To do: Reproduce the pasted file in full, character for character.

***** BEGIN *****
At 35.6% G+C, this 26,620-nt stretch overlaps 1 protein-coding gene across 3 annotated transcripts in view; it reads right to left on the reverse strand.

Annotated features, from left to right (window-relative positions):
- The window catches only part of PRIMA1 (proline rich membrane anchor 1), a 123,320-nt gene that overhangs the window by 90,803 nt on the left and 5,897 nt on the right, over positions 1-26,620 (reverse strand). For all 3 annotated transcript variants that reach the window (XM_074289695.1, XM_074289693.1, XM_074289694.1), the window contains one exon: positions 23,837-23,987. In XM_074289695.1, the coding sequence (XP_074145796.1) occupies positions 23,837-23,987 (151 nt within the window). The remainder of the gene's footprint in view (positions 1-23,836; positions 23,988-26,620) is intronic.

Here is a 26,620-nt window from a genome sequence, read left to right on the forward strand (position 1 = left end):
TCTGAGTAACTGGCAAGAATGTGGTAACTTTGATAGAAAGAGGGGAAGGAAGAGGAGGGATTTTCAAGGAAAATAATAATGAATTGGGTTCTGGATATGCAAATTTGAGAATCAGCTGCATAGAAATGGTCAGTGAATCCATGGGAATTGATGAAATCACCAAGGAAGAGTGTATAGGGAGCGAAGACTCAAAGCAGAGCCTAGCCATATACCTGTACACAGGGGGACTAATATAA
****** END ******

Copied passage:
At 35.6% G+C, this 26,620-nt stretch overlaps 1 protein-coding gene across 3 annotated transcripts in view; it reads right to left on the reverse strand.

Annotated features, from left to right (window-relative positions):
- The window catches only part of PRIMA1 (proline rich membrane anchor 1), a 123,320-nt gene that overhangs the window by 90,803 nt on the left and 5,897 nt on the right, over positions 1-26,620 (reverse strand). For all 3 annotated transcript variants that reach the window (XM_074289695.1, XM_074289693.1, XM_074289694.1), the window contains one exon: positions 23,837-23,987. In XM_074289695.1, the coding sequence (XP_074145796.1) occupies positions 23,837-23,987 (151 nt within the window). The remainder of the gene's footprint in view (positions 1-23,836; positions 23,988-26,620) is intronic.

Here is a 26,620-nt window from a genome sequence, read left to right on the forward strand (position 1 = left end):
TCTGAGTAACTGGCAAGAATGTGGTAACTTTGATAGAAAGAGGGGAAGGAAGAGGAGGGATTTTCAAGGAAAATAATAATGAATTGGGTTCTGGATATGCAAATTTGAGAATCAGCTGCATAGAAATGGTCAGTGAATCCATGGGAATTGATGAAATCACCAAGGAAGAGTGTATAGGGAGCGAAGACTCAAAGCAGAGCCTAGCCATATACCTGTACACAGGGGGACTAATATAA